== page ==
© 2014 Elsevier Ltd and ISBI. All rights reserved. There is empirical evidence that having some personality characteristics increases the risk of developing depression. This is the first study which analyses the role of personality dimensions, assessed by the Alternative Five Factor Model, in the development of depressive symptoms in adult burn survivors across time. Participants were 109 adult burn survivors admitted to a Burns Unit. Personality was assessed by the Zuckerman-Kuhlman Personality Questionnaire and depression symptoms by the Beck Depression Inventory. After adjusting by age, gender and burn size, results showed that high Neuroticism-Anxiety (N-Anx) and Aggression-Hostility (Agg-Host) were related to higher depression scores when compared with low N-Anx and Agg-Host groups along the six months follow-up. Moreover, Activity and Impulsive-Sensation Seeking factors were involved in statistically significant different depressive symptom development trajectories during the six months after burn. These findings suggest that personality factors could be used to identify the most vulnerable patients, who could develop severe mood symptoms at different points in their recovery.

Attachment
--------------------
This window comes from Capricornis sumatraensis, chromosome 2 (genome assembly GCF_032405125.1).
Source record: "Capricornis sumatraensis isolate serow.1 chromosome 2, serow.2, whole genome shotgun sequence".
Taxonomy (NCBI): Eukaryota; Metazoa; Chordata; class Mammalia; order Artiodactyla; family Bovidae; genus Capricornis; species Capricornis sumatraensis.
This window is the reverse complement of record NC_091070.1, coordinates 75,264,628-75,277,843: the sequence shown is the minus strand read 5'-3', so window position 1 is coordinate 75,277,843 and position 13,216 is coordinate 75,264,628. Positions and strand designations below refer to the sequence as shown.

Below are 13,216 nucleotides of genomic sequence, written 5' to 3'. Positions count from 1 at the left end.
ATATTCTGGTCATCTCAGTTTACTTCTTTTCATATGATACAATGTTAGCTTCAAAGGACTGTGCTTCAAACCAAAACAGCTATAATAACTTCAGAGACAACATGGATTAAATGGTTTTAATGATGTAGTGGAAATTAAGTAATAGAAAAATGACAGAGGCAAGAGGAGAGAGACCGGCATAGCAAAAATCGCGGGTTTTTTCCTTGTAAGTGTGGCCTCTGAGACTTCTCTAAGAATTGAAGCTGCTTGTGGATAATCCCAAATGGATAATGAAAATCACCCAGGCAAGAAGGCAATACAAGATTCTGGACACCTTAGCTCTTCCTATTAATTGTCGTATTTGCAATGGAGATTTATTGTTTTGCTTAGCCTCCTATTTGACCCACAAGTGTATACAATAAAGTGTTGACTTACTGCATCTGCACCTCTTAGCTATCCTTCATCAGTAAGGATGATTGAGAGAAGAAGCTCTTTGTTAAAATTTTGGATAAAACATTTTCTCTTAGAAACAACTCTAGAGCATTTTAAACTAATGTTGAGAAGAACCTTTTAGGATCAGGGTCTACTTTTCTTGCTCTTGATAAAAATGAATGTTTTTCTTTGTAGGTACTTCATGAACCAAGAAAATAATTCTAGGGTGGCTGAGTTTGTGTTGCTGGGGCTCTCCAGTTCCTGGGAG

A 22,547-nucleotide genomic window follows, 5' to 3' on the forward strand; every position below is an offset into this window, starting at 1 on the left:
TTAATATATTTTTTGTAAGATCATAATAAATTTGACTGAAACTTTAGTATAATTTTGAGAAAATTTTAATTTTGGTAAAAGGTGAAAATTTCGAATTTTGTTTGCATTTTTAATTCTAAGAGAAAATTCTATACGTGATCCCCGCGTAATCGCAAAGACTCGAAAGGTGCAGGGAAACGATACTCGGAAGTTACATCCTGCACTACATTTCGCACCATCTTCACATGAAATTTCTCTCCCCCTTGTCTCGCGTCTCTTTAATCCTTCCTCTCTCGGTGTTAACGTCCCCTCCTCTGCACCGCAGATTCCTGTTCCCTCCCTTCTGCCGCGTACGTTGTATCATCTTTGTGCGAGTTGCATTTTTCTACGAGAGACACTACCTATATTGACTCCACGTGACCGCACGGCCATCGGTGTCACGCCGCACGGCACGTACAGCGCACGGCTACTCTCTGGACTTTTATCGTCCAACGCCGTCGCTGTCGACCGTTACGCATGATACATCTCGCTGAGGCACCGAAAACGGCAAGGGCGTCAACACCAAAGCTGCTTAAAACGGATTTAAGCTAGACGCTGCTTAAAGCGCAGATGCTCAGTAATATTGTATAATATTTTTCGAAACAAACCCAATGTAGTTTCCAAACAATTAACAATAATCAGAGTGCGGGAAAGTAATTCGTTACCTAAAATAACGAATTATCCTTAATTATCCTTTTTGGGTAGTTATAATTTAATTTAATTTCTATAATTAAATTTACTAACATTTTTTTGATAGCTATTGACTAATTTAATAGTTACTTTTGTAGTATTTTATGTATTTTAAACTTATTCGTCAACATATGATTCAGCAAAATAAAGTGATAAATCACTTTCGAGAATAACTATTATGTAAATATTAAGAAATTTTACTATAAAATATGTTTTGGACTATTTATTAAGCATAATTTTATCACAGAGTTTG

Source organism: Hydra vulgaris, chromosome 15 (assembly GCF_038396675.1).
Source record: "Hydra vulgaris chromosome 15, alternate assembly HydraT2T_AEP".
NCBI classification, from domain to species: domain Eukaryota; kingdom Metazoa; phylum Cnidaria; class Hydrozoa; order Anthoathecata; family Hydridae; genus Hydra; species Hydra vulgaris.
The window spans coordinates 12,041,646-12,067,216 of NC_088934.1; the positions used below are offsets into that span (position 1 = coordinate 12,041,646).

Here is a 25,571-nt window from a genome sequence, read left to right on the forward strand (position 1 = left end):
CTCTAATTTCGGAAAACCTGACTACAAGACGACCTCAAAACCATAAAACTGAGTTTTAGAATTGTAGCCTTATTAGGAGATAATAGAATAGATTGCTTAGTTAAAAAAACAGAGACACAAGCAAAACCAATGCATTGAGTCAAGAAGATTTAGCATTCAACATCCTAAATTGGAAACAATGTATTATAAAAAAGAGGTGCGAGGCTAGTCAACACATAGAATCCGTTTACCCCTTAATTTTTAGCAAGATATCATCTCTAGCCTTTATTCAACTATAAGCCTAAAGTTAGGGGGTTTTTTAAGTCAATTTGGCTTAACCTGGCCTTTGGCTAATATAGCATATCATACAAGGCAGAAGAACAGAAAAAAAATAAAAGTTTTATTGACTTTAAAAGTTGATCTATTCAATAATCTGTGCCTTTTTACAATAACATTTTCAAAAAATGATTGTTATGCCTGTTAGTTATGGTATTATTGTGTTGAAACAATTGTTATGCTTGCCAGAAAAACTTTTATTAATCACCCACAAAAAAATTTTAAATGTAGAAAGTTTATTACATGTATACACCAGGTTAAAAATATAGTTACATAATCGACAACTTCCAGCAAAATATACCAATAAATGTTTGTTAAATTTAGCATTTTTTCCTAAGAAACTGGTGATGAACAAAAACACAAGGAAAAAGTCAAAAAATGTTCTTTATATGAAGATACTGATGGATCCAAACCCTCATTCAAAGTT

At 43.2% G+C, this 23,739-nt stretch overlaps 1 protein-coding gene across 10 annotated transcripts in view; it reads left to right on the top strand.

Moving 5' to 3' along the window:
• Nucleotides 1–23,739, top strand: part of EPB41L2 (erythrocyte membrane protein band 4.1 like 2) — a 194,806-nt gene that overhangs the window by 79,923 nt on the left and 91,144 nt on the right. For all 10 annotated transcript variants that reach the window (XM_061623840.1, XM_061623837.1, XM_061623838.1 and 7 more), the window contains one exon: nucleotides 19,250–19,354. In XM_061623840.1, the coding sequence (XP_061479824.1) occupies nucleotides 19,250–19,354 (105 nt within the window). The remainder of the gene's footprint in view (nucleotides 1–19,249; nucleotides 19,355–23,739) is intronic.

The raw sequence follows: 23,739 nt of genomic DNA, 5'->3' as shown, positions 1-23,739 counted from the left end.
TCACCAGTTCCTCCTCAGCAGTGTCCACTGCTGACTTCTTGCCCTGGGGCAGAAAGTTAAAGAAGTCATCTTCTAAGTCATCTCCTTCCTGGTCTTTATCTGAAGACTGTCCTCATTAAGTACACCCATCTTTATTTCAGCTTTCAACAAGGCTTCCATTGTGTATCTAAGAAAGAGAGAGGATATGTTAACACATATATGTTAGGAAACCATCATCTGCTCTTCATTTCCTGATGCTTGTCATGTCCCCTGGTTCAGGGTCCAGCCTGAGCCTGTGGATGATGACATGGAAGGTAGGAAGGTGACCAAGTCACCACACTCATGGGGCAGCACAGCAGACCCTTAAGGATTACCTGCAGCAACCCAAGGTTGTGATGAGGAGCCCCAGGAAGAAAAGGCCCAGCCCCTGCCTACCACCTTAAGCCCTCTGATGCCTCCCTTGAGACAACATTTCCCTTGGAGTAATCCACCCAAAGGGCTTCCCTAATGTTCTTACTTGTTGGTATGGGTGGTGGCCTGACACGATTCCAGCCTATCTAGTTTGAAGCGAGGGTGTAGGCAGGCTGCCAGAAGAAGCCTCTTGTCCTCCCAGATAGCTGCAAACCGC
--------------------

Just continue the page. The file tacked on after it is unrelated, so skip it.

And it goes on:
- Follow-up study
Giannoni-Pastor, A., Gomà-I-Freixanet, M., Valero, S., Fidel Kinori, S. G., Tasqué-Cebrián, R., Arguello, J. M., & Casas, M. (2015). Personality as a predictor of depression symptoms in burn patients: A follow-up study. Burns, 41, 25-32. https://doi.org/10.1016/j.burns.2014.07.028